Air Canada Crew Says Radio Didn't Work During SFO Landing: FAA - NBC 6 South Florida
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Air Canada Crew Says Radio Didn't Work During SFO Landing: FAA

Sunday's incident follows a July scare when another Air Canada jet nearly struck planes on the ground

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    Air Canada Crew Says Radio Didn't Work During SFO Landing: FAA

    Federal Aviation Administration officials are investigating an incident at San Francisco International Airport involving an Air Canada plane that appeared to have a radio communication breakdown while landing. Bob Redell reports.

    (Published Tuesday, Oct. 24, 2017)

    Federal Aviation Administration officials are investigating an incident at San Francisco International Airport involving an Air Canada plane that appeared to have a radio communication breakdown while landing. 

    FAA spokesman Ian Gregor said air traffic control cleared Flight 781, an Airbus A320, to land on Runway 28R on Sunday night. The Air Canada crew acknowledged the instruction when they were about six miles away from the airport, Gregor said.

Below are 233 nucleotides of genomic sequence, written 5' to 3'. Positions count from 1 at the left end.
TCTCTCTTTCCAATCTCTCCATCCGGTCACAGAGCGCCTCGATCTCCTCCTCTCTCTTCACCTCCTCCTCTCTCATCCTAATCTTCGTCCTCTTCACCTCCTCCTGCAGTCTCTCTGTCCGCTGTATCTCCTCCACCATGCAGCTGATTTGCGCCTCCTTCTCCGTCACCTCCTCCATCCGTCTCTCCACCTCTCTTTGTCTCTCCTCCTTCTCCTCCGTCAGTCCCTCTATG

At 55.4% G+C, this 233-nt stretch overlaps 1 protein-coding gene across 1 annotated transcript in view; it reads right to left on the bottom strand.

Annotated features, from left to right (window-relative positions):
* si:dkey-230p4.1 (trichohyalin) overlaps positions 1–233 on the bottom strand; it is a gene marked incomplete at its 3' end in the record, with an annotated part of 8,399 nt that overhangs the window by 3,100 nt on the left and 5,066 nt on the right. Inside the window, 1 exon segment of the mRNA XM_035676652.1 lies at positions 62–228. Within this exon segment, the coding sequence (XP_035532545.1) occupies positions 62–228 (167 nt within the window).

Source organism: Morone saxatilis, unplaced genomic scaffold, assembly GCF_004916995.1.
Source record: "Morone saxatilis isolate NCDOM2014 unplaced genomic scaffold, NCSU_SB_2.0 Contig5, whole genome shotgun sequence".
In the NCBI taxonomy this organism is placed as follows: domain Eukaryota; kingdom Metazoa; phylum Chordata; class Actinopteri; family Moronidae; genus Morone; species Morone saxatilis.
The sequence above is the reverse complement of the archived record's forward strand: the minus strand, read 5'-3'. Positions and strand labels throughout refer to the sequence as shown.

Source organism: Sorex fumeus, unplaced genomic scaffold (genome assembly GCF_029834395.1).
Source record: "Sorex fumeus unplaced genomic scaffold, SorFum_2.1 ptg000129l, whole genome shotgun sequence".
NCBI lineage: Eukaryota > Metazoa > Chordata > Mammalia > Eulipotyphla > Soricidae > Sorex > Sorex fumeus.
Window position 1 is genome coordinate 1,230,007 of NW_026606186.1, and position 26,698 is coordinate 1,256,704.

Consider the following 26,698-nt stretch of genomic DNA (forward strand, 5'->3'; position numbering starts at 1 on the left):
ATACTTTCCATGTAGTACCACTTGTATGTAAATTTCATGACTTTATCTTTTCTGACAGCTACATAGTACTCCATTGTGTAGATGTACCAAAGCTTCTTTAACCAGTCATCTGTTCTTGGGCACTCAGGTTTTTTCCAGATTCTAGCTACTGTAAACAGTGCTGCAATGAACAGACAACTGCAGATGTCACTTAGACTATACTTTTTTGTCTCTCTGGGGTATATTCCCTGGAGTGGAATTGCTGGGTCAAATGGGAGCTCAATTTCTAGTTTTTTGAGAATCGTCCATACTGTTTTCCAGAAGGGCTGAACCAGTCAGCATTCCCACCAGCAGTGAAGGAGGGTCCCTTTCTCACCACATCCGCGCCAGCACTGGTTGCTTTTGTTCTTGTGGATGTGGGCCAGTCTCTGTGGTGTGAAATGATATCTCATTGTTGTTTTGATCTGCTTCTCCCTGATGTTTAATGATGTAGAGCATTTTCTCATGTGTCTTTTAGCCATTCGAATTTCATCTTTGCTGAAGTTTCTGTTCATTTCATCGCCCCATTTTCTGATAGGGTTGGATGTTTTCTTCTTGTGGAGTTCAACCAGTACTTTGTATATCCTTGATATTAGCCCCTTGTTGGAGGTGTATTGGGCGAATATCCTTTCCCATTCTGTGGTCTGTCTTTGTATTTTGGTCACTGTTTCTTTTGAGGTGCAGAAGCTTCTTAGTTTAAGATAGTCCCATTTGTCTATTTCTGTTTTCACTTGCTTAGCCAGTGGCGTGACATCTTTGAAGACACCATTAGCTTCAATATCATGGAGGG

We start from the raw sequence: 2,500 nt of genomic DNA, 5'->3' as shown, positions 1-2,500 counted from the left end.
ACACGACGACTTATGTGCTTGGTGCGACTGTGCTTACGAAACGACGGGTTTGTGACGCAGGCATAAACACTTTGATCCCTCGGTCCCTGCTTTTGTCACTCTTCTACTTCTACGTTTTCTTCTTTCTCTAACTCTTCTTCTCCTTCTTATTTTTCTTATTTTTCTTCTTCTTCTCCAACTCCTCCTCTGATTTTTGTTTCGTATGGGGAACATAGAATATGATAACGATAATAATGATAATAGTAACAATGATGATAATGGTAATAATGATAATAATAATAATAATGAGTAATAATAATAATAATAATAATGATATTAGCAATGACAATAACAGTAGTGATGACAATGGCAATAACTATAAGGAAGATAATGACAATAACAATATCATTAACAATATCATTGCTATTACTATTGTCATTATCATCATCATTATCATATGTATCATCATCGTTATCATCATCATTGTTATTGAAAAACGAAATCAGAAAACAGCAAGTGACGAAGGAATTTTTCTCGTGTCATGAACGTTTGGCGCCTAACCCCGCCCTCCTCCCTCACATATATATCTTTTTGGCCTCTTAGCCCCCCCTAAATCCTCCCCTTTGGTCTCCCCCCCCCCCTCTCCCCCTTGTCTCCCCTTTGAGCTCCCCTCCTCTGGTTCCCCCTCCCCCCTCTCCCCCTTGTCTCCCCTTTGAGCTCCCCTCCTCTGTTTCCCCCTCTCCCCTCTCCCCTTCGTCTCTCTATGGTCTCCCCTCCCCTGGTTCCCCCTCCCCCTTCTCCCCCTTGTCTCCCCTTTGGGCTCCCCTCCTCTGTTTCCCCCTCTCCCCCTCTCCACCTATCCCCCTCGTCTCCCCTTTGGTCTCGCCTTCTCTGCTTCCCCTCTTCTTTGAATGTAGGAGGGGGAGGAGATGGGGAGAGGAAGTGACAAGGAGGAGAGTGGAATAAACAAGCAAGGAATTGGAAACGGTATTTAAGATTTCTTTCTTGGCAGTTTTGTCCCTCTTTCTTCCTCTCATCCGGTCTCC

"The tower controller subsequently instructed the Air Canada crew multiple times to execute a go-around because he was not certain that a preceding arrival would be completely clear of the runway before the Air Canada jet reached the runway threshold," Gregor said, adding the crew onboard the plan did not acknowledge any of the controller's instructions.

    A supervisor then resorted to using a red light gun to alert the Air Canada flight to go around. Gregor said flashing a light gun is standard protocol when an air crew is not responding to radio instructions.

    Air Canada Flight 781 landed on Runway 284 at 9:26 p.m. The Air Canada crew after landing told the tower they had a radio problem, according to Gregor.

    "A radar replay showed the preceding arrival was in fact clear of the runway when Air Canada landed," Gregor said.

    Aviation expert Mike McCarron said an incident like the one on Sunday "does not happen very often."

    "While not alarming, it certainly is of some concern that for some reason for basically a five-six minute stretch, the aircraft never heard any of the radio calls from the tower," he said.

    McCarron added that factors such as pilot error or a mechanical malfunction with radio communications could have triggered the communication disruption. 

    Sunday's incident follows a July 7 incident at SFO when an Air Canada jet nearly struck planes on the ground.

    In response to the close call, the FAA issued new rules for nighttime landings and control-tower staffing at SFO.